A woman who was duped by a similar scam run by the same company received a text message telling her she had been selected to receive an ‘exclusive reward’. The logo and brand of a well-known supermarket was used in the email, giving the impression that this message was from the retailer. To claim her ‘reward’ (a smartphone), the woman was invited to complete a marketing survey “about her experience” with the supermarket. However, the supermarket had nothing to do with this survey. The woman paid about €3 postage to get her smartphone delivered – only to have another €44 taken from her account a few days later. “I work beside the supermarket and I trust this supermarket – plus the supermarket would have my phone number so I thought it was completely safe,” said the woman. The supermarket however had nothing to do with the messages or the scam.
Romance scams – where an individual feigns romantic interest so they can con someone out of money- are common in the run-up to, and weeks after, Valentine’s Day. “Typically what happens with these scams is that a lonely or vulnerable individual meets someone on an online dating website – and very quickly, the communication starts to take place outside the website, such as through personal emails,” said Davenport. “After a few months, the fraudster might say he or she wants to visit you – but is having difficulty getting a visa. The fraudster will ask you to transfer money to them so they can get their visa.” Another version of this scam is where a request is made by the fraudster for money to pay for the urgent medical treatment of a relative. Like the visa story, this is simply a lie designed to fool people into sending money on.
Technology has made it easier for fraudsters to concoct scams – and to target people. One of the best ways to defend yourself against scams is to be able to recognise them. Hang up the phone, or delete the text or email, if one such scam makes its way to you. Better safe than sorry.
Other scams & what to do if you’re duped
TV Licence & Tax refund scams
Scammers have sent emails to residents in Northern Ireland and the UK in recent months claiming the TV licence authority there has been trying to get hold of individuals to arrange a refund of an overpayment — but due to invalid bank account details, the refund has not been paid. The fraudster requests bank account and personal details so the refund can be paid — but this is simply a ploy to drain money from an individual’s account. UK scams usually make their way to Ireland so watch out for this one. A common version of this scam in Ireland is where fraudulent emails or text messages are sent which purport to come from the Revenue Commissioners — and which request personal and financial information so a tax ‘refund’ can be paid to the individual.
Bank hacking scam
With this scam, you receive a phone call from an individual who claims to be from your bank — or another reputable organisation. During the call, the fraudster will try to trick you into giving personal, banking or security information. They may also convince you to make a money transfer to them or inform you that you have won a prize and need to send money to release it. You may be told there is a problem with your bank account and tricked into believing you must move your money into a ‘safe account’. The safe account however is the fraudster’s account and you’ll lose money if you transfer any into it.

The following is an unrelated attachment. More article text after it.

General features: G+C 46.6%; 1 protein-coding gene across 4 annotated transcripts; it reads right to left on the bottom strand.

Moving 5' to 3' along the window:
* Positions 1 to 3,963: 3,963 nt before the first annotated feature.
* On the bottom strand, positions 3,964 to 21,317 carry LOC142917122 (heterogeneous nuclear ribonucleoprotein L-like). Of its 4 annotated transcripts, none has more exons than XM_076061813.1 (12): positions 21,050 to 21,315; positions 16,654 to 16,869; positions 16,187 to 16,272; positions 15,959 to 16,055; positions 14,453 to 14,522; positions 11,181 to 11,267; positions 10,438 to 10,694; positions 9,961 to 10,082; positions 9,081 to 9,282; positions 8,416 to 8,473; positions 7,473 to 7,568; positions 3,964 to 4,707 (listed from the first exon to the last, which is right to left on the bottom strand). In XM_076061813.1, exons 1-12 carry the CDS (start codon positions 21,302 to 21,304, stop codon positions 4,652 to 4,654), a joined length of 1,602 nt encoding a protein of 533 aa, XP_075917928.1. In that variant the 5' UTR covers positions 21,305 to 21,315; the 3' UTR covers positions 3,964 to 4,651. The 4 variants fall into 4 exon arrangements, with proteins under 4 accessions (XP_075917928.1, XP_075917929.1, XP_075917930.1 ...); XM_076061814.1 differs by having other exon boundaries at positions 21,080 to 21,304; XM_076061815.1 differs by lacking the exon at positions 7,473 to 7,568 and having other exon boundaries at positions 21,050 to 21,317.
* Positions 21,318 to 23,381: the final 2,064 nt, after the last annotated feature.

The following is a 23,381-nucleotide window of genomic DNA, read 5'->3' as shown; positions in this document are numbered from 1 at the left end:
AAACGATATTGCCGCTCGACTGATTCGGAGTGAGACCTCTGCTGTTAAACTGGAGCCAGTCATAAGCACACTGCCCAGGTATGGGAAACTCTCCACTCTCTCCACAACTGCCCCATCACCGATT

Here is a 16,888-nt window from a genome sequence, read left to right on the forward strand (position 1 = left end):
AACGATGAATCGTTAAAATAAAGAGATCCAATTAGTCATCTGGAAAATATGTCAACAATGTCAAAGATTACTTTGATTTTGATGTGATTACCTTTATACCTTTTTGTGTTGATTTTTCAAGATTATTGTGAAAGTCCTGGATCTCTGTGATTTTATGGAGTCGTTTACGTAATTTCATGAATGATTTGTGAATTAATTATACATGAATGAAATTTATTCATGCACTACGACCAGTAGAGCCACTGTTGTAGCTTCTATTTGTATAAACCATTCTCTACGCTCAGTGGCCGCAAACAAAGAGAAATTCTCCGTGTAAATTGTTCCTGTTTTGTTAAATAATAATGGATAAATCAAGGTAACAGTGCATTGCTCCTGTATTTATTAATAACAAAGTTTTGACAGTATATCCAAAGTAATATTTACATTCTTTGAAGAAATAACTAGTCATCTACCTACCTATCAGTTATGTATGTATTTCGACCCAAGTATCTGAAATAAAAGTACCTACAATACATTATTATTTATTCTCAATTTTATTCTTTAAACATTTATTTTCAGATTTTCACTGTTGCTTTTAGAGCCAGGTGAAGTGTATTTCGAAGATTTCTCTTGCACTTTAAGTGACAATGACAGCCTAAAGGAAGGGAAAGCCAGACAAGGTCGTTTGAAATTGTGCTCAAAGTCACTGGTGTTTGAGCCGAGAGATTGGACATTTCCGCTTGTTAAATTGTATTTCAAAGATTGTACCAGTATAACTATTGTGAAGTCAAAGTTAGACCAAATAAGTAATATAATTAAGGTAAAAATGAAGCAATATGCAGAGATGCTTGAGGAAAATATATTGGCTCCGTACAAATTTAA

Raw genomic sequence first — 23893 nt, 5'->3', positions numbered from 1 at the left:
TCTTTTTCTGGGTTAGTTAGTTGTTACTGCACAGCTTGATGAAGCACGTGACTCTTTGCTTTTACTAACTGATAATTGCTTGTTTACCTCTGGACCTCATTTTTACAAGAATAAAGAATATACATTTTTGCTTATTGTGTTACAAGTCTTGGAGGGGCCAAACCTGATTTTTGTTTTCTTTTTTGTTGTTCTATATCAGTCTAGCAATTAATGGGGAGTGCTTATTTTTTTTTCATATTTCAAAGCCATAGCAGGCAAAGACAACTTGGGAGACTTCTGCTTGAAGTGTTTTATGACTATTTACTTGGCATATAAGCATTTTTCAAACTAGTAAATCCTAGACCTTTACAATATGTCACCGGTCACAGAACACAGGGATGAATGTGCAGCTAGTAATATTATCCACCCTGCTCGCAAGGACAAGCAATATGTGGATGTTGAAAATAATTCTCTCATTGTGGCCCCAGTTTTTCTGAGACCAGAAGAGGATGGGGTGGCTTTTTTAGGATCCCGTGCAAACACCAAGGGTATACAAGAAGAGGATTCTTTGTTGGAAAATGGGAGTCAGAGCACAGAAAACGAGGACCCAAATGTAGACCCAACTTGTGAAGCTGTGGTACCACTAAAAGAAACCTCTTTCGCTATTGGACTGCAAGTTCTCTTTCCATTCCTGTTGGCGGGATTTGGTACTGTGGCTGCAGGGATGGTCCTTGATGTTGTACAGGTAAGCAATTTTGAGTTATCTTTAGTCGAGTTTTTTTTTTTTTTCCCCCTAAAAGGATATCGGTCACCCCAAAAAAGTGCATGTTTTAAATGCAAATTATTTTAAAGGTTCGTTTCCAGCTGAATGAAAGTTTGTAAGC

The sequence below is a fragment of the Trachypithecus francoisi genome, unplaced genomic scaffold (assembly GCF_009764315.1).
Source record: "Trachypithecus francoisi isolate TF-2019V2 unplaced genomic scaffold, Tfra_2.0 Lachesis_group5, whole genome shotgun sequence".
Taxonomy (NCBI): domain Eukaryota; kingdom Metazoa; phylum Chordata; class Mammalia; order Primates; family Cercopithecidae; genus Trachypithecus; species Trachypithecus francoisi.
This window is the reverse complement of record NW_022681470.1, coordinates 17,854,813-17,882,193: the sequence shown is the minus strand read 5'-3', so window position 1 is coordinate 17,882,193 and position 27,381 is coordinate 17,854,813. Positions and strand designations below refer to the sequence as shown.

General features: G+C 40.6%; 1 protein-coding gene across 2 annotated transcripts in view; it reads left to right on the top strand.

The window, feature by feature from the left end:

One of the most common rental scams is where the scammer copies genuinely advertised rental accommodation — and then re-advertises that accommodation with their own email or phone number. They will often refuse to show you the property — or will say they’re out of the country and so unable to show it to you. Instead, they send you photos and fake documents or keys in exchange for payment of rent and deposit. You usually don’t realise you’ve been scammed until you arrive at the property to find someone else living there. Another version of this is where the scammer rents a home for a short while. They then advertise it as being available for rent and show potential tenants around while they live there. They agree to rent the house to you, look to collect the deposit along with the first month’s rent — and then disappear with your money.
A number of Irish holidaymakers to the Canary Islands have been conned out of thousands after buying ‘cheap’ tablets for around €30. The holidaymaker is typically asked for their bank card details to either buy the tablet or so additional services (such as broadband and software) can be bought to ensure it works correctly. However, some holidaymakers have found thousands have been taken from their accounts after handing over card details.
What to do if you’ve been scammed
Contact your bank immediately. The bank may for example be able to stop a money transfer to a fraudster if it gets to it on time. It may also need to cancel your bank card. Report the fraud to your local Garda station too. “Sometimes if you’re not successful getting a refund of money lost from your bank, you may be able to get a refund from the Garda,“ said Niamh Davenport, of BPFI.
Article Source: http://tinyurl.com/kbwqb42